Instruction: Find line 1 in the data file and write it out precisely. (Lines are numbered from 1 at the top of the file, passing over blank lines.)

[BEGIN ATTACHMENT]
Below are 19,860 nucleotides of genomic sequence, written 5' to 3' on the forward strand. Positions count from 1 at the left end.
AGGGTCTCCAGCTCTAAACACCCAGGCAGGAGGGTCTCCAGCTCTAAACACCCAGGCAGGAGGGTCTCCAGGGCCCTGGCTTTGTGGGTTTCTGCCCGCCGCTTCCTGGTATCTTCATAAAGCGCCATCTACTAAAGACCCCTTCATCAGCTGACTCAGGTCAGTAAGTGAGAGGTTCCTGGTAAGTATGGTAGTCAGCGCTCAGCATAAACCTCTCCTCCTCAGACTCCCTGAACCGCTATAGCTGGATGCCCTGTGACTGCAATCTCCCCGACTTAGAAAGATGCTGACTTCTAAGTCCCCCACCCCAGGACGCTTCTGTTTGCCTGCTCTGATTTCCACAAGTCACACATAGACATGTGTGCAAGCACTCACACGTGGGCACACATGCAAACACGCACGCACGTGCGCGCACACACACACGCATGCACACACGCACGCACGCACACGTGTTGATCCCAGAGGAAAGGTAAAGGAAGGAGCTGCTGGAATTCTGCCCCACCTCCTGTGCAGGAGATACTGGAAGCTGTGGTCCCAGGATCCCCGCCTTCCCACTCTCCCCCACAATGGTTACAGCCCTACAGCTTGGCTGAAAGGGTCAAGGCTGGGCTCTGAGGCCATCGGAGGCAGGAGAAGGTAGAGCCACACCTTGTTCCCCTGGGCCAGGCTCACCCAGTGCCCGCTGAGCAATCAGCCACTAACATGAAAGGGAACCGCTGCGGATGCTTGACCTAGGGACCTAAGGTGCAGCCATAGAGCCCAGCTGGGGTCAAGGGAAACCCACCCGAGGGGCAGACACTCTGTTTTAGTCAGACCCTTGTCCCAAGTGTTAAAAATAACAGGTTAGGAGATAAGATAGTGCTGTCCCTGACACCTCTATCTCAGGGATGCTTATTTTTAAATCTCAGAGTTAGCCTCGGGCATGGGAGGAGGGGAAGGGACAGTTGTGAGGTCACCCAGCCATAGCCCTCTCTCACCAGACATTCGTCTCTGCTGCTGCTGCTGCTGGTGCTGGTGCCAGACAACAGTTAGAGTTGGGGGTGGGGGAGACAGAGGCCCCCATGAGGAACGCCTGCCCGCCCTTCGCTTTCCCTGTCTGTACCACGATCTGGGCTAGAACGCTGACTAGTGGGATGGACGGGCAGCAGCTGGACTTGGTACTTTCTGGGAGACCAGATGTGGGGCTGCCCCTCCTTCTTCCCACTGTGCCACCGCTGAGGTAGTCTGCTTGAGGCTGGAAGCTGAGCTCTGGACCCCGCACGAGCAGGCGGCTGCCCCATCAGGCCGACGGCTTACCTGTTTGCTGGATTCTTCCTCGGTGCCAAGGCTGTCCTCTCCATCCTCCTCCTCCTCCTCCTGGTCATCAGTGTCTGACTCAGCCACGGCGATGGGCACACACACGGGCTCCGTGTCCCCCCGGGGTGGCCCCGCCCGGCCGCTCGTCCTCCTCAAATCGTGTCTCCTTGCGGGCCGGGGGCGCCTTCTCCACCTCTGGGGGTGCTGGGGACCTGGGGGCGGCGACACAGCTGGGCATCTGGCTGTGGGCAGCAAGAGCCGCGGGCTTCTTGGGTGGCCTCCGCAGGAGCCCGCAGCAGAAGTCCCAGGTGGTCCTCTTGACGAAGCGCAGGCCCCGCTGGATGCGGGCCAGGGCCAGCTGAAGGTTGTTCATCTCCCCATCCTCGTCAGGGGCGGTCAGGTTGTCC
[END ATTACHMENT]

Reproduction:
Below are 19,860 nucleotides of genomic sequence, written 5' to 3' on the forward strand. Positions count from 1 at the left end.